Apply Only for Spousal Benefits
Spouses have “dual entitlement”. This means that a spouse who has not worked, has low earnings, or plans continue working after FRA can can be entitled to as much as one-half of the retired worker’s full benefit. If you are eligible for both your own retirement benefits and for benefits as a spouse, the Social Security Administration (SSA) will always pay your own benefits first. If your benefits as a spouse is higher than your retirement benefit, you will get a combination of benefits equaling the higher spouse benefit. For example, if your spousal benefit is $1,200 per month and the benefit on your own work record is $1,000 per month. You will receive $1,200 per month ($1,000 per month in benefits from your own work record and $200 per month on your spouse’s work record.)
If you have reached your Full Retirement Age (FRA), and are eligible for a spouse’s or ex-spouse’s benefit and your own retirement benefit, you may choose to receive only spouse’s benefits and continue accruing delayed retirement credits (DRCs) on your own Social Security earnings record. You then may file for benefits later and receive a higher monthly benefit based on the effect of the DRCs. (Which are generally an 8 percent increase per year).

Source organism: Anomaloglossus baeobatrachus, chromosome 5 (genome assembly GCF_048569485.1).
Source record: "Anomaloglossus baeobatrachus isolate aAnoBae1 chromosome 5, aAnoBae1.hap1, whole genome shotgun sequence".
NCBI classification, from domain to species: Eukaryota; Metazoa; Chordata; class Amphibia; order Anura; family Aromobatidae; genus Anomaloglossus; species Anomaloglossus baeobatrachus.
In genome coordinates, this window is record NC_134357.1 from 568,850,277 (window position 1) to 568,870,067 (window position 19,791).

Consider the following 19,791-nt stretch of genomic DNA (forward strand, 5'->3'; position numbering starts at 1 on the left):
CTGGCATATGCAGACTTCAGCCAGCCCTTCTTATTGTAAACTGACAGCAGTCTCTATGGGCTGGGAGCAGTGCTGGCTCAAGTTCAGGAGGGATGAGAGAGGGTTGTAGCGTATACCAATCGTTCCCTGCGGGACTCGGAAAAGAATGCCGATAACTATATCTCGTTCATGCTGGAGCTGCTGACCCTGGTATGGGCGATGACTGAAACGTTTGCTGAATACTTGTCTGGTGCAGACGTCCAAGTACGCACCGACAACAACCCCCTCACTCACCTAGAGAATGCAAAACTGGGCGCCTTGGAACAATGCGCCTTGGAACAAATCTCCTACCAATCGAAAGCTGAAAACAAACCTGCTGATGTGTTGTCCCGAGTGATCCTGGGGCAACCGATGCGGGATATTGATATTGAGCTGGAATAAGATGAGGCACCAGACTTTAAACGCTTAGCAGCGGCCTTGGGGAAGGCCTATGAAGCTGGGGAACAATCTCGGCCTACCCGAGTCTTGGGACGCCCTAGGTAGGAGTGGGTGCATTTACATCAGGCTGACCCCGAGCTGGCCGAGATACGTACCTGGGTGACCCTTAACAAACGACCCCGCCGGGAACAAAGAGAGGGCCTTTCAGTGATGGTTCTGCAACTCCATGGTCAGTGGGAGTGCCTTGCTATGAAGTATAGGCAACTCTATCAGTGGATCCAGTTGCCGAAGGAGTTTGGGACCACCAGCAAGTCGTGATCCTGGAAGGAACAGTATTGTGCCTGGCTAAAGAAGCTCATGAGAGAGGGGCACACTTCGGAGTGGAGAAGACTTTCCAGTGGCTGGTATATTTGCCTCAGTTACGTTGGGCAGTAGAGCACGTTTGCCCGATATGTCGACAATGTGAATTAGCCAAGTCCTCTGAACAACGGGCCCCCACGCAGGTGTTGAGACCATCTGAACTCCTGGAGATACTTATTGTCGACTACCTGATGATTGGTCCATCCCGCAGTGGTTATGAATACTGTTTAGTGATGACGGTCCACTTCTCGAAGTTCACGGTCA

You should apply for Social Security retirement benefits three-months before you FRA birthday. Complete the online application form. State that you want benefits to start as soon as possible without any permanent reduction to your FRA benefit. In the section of the online application titled, “When to Start Retirement Benefits” answer Yes to this question, “If you are eligible for both retirement benefits and spouse’s benefits, you may choose to delay receiving your own retirement benefit and receive only the spouse’s benefit for now.
If you make this selection, the SSA may contact you to verify details. You will receive a written confirmation of the SSA’s decision after your online Spousal Only Benefits application ha been processed.
Note: If you are receiving a pension based on work where you did not pay Social Security taxes, your spouse’s benefit may be reduced. For additional information on pensions from work not covered by Social Security see http://www.ssa.gov/pubs/EN-05-10035.pdf